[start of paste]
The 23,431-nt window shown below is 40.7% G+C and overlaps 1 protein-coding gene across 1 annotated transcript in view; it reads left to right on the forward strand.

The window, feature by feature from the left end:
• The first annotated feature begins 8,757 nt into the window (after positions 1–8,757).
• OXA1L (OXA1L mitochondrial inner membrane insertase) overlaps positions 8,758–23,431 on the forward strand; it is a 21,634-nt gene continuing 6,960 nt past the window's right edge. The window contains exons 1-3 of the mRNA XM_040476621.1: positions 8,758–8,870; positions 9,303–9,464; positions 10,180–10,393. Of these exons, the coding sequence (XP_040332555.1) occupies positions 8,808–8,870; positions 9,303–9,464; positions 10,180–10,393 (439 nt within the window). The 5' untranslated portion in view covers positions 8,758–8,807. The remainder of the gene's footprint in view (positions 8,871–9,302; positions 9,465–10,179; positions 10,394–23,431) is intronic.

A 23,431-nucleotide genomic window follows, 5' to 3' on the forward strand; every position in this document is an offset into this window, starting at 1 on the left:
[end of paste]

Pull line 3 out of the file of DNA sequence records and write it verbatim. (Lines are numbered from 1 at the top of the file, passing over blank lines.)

• The first annotated feature begins 8,757 nt into the window (after positions 1–8,757).